In a chat with us, the actress spoke about collaborating with Dibakar Banerjee on the Netflix anthology film, Lust Stories, and how it is proof of the change in the status of women in cinema.
If I had done Lust Stories earlier I could have been condemned: Manisha Koirala
Mumbai - 20 Jun 2018 16:00 IST
Even as the release date of her next film, Sanju (2018), where she is portraying the role of Nargis Dutt, is approaching, actress Manisha Koirala is really excited about the response she has received for her performance in the Netflix original, Lust Stories.
In the short directed by Dibakar Banerjee, Koirala plays the strong-willed Reena, who wants to address her dysfunctional marriage and come out with the secret of an extra-marital affair to her husband. The story follows three characters through one night at a beach house even as the tension and awkwardness grows between them.
Koirala feels that she could have been judged for playing a role like Reena back in the 1990s, especially since she portrays a woman who is ready to accept the consequences of her affair, when the men around her are still beating around the bush.
It should be noted that the actress had found herself in the middle of a controversy back in 2002 with Ek Choti Si Love Story, which was a 15-year-old's voyeuristic love and sexual attraction to his neighbour, played by Koirala. The same film, would be viewed very differently if it is made today.
The 47-year-old actress believes that actresses are now getting appreciated for playing flawed, yet powerful characters like the one in Lust Stories, which wasn't the case when she was at her peak.
"This is the best thing in today's times. That women have started speaking their mind, asserting and men have accepted that. And they are appreciative. It is a great aspect of today's times. I love this. If I had done Lust Stories earlier I could have been condemned. But today I am appreciated. I feel it has a lot to do with the younger generation. With women from the younger generation standing up for themselves and men supporting them," she says.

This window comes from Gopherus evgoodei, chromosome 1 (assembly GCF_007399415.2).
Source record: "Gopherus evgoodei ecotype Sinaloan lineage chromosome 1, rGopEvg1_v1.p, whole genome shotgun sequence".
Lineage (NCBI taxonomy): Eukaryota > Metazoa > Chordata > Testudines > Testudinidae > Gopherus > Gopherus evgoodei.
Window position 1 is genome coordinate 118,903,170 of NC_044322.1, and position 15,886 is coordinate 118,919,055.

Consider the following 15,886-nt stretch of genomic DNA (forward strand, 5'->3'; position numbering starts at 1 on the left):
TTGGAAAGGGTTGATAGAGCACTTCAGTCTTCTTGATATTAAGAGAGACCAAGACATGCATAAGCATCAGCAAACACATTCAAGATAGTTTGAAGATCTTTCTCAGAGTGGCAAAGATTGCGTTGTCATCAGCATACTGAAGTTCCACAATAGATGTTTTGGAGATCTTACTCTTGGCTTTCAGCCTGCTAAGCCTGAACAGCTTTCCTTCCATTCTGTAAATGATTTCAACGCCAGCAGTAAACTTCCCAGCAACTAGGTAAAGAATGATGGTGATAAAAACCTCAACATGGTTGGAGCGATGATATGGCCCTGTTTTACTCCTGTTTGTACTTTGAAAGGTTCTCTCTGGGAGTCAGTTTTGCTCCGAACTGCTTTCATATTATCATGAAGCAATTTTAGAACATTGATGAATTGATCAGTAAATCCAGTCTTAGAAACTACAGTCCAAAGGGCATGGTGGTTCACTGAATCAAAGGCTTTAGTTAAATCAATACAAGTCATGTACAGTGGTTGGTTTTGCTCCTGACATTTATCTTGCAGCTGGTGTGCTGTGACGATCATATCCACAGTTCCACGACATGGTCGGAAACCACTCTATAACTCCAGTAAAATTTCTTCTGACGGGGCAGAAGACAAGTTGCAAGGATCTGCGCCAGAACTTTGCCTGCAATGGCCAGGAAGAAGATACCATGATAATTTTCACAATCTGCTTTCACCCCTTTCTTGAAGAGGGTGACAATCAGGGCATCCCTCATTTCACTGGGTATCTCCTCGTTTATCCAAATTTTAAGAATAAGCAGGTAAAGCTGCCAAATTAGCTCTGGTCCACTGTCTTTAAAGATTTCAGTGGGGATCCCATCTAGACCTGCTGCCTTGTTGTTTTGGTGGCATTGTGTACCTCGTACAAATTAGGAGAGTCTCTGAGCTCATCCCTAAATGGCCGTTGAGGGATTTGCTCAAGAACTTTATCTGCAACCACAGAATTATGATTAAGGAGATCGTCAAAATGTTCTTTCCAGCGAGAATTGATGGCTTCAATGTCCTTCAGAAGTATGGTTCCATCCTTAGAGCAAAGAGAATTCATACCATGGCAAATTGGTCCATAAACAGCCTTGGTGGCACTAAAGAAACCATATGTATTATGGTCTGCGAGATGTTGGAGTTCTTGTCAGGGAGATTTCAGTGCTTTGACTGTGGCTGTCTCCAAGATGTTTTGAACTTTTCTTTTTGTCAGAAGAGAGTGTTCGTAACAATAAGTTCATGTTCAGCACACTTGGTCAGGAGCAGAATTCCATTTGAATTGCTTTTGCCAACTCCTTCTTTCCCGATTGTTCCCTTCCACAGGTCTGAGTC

The actress, who has received praise from critics and audiences, for her nuanced portrayal in the short, says that she had a great time collaborating with a "new age intellectual director" like Banerjee.
"We did workshops. Dibakar is a new age intellectual director. And he is very well-versed with cinema and he knows his medium too well. So he would be confident enough to explore and to come on set without a bound script. It was like 'okay, let's do this and let's do that'. He clearly told me that 'Manisha this is the film where I can experiment because there is no baggage of huge money coming into the project. It’s a low budget and we directors are experimenting with the style and the narrative, with the story and everything. So you actors also get to experiment'. I said 'absolutely'" she exclaimed.
The best part, she feels was the freedom to improvise. "We had lots of conversations and we had debates. I didn’t agree with Reena’s character in some places. But it was always open discussion. And we did workshops and rehearsals. We read the scenes before going on the sets. But on the spot we would change a lot of things. We improvised a lot. I enjoy working with people who have the guts to improvise, are not bound artistically, and you can explore."